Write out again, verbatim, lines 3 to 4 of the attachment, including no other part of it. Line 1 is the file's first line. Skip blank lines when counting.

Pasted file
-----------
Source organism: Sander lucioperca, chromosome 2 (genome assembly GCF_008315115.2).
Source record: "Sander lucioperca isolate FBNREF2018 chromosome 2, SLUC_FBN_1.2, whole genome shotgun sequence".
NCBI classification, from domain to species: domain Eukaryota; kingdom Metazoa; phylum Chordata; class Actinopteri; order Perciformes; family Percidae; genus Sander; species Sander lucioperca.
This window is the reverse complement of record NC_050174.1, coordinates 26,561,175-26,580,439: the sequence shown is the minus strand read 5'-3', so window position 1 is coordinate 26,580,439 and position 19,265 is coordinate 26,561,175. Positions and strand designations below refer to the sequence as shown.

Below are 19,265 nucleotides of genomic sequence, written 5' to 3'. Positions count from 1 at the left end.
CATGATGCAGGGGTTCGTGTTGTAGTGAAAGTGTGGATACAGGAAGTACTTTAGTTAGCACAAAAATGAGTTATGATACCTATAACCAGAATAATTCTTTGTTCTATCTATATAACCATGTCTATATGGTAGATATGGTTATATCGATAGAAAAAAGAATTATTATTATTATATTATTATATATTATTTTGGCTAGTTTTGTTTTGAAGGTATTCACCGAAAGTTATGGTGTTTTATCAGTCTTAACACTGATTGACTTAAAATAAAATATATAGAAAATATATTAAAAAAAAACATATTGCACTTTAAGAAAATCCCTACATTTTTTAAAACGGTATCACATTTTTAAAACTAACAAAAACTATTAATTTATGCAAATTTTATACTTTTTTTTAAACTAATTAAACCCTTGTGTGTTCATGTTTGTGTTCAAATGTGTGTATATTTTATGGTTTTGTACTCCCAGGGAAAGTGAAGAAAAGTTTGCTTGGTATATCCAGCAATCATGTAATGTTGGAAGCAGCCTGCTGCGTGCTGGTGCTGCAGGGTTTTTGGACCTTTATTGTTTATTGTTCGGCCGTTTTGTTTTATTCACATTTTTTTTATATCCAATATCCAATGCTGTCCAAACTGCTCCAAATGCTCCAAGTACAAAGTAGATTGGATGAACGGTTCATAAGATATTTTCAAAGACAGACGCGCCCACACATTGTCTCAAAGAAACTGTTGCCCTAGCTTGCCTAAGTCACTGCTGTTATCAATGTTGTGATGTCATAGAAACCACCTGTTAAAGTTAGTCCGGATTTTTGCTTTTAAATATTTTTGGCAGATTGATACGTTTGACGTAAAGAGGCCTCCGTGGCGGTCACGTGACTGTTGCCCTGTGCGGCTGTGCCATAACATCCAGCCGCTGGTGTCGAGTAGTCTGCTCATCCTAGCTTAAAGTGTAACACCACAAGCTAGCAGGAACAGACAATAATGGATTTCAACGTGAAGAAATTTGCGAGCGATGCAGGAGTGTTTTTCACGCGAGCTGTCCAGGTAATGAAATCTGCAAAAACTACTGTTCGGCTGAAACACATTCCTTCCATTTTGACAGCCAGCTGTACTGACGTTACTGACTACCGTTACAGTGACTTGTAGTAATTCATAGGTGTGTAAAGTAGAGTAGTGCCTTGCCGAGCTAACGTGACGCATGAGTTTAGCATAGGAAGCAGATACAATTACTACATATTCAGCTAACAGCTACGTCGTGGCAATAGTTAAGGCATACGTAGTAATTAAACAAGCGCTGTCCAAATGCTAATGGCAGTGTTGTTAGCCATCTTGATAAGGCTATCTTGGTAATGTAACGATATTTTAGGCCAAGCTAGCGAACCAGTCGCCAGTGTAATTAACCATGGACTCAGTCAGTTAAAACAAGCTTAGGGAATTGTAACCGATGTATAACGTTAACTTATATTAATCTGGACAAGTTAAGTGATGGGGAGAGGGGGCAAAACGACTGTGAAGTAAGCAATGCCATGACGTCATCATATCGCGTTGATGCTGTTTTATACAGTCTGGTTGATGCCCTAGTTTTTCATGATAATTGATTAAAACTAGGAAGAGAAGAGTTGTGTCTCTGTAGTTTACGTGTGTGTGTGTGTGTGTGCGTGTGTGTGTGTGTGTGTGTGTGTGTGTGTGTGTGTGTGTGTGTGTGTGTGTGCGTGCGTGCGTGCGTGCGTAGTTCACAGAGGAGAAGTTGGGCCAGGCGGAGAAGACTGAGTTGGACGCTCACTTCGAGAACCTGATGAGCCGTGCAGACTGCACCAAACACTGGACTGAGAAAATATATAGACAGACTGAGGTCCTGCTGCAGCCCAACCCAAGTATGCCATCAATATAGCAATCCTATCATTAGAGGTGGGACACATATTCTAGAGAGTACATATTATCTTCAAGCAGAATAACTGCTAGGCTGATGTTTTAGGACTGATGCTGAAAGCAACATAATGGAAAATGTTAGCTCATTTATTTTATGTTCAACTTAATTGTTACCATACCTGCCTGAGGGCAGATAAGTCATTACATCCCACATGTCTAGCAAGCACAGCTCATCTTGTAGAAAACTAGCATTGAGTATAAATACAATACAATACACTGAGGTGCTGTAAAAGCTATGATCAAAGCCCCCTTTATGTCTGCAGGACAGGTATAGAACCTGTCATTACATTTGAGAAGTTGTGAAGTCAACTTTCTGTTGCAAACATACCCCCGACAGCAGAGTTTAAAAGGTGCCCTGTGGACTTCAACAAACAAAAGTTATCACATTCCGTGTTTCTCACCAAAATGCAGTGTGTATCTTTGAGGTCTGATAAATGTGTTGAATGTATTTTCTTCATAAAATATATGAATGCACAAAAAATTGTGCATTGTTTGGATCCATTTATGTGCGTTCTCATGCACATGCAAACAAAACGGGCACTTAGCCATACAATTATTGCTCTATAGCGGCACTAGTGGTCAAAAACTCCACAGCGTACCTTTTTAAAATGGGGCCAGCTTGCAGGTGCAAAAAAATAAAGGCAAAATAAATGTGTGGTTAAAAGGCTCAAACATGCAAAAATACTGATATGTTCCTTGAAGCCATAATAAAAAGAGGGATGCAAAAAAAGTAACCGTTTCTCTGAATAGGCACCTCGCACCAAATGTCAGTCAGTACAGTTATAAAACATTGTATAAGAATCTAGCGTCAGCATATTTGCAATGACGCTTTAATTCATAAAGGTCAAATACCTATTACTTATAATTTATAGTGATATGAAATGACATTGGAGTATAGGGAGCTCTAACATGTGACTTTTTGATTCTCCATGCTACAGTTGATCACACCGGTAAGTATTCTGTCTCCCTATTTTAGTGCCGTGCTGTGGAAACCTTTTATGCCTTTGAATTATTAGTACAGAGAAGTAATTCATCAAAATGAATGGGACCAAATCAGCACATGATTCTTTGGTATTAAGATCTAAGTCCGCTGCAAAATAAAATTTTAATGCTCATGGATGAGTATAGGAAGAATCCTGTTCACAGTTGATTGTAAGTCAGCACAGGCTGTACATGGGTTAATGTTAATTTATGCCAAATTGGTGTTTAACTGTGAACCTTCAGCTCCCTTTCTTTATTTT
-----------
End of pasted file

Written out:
NCBI classification, from domain to species: domain Eukaryota; kingdom Metazoa; phylum Chordata; class Actinopteri; order Perciformes; family Percidae; genus Sander; species Sander lucioperca.
This window is the reverse complement of record NC_050174.1, coordinates 26,561,175-26,580,439: the sequence shown is the minus strand read 5'-3', so window position 1 is coordinate 26,580,439 and position 19,265 is coordinate 26,561,175. Positions and strand designations below refer to the sequence as shown.